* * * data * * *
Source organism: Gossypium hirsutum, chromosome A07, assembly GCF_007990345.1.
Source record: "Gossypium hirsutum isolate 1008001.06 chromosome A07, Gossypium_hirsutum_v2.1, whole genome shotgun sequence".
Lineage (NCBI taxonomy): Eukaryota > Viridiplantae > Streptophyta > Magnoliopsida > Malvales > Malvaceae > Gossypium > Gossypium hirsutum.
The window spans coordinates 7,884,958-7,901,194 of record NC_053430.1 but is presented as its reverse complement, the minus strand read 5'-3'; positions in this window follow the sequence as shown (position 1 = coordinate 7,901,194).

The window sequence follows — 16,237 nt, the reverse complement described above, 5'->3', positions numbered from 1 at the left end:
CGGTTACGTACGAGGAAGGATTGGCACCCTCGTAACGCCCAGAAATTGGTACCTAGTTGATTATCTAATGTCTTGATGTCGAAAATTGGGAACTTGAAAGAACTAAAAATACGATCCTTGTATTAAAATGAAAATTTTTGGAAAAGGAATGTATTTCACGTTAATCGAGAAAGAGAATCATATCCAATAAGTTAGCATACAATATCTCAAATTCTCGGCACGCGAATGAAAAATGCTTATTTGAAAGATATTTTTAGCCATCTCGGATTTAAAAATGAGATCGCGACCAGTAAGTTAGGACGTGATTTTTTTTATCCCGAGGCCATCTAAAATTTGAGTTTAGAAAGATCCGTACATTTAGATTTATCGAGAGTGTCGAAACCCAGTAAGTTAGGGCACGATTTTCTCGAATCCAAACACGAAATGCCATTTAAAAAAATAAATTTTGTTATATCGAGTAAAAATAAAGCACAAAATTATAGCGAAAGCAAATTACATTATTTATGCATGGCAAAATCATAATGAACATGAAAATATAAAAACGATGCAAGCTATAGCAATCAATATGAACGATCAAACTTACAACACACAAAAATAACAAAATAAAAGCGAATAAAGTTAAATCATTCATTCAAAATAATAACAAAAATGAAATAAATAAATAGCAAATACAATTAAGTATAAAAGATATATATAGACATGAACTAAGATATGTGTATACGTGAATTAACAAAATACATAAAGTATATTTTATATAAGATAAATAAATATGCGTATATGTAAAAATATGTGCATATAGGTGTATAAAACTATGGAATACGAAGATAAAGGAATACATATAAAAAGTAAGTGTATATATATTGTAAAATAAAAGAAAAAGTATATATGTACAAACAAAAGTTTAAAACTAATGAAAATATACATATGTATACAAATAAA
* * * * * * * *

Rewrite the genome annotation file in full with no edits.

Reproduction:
Source organism: Gossypium hirsutum, chromosome A07, assembly GCF_007990345.1.
Source record: "Gossypium hirsutum isolate 1008001.06 chromosome A07, Gossypium_hirsutum_v2.1, whole genome shotgun sequence".
Lineage (NCBI taxonomy): Eukaryota > Viridiplantae > Streptophyta > Magnoliopsida > Malvales > Malvaceae > Gossypium > Gossypium hirsutum.
The window spans coordinates 7,884,958-7,901,194 of record NC_053430.1 but is presented as its reverse complement, the minus strand read 5'-3'; positions in this window follow the sequence as shown (position 1 = coordinate 7,901,194).

The window sequence follows — 16,237 nt, the reverse complement described above, 5'->3', positions numbered from 1 at the left end:
CGGTTACGTACGAGGAAGGATTGGCACCCTCGTAACGCCCAGAAATTGGTACCTAGTTGATTATCTAATGTCTTGATGTCGAAAATTGGGAACTTGAAAGAACTAAAAATACGATCCTTGTATTAAAATGAAAATTTTTGGAAAAGGAATGTATTTCACGTTAATCGAGAAAGAGAATCATATCCAATAAGTTAGCATACAATATCTCAAATTCTCGGCACGCGAATGAAAAATGCTTATTTGAAAGATATTTTTAGCCATCTCGGATTTAAAAATGAGATCGCGACCAGTAAGTTAGGACGTGATTTTTTTTATCCCGAGGCCATCTAAAATTTGAGTTTAGAAAGATCCGTACATTTAGATTTATCGAGAGTGTCGAAACCCAGTAAGTTAGGGCACGATTTTCTCGAATCCAAACACGAAATGCCATTTAAAAAAATAAATTTTGTTATATCGAGTAAAAATAAAGCACAAAATTATAGCGAAAGCAAATTACATTATTTATGCATGGCAAAATCATAATGAACATGAAAATATAAAAACGATGCAAGCTATAGCAATCAATATGAACGATCAAACTTACAACACACAAAAATAACAAAATAAAAGCGAATAAAGTTAAATCATTCATTCAAAATAATAACAAAAATGAAATAAATAAATAGCAAATACAATTAAGTATAAAAGATATATATAGACATGAACTAAGATATGTGTATACGTGAATTAACAAAATACATAAAGTATATTTTATATAAGATAAATAAATATGCGTATATGTAAAAATATGTGCATATAGGTGTATAAAACTATGGAATACGAAGATAAAGGAATACATATAAAAAGTAAGTGTATATATATTGTAAAATAAAAGAAAAAGTATATATGTACAAACAAAAGTTTAAAACTAATGAAAATATACATATGTATACAAATAAA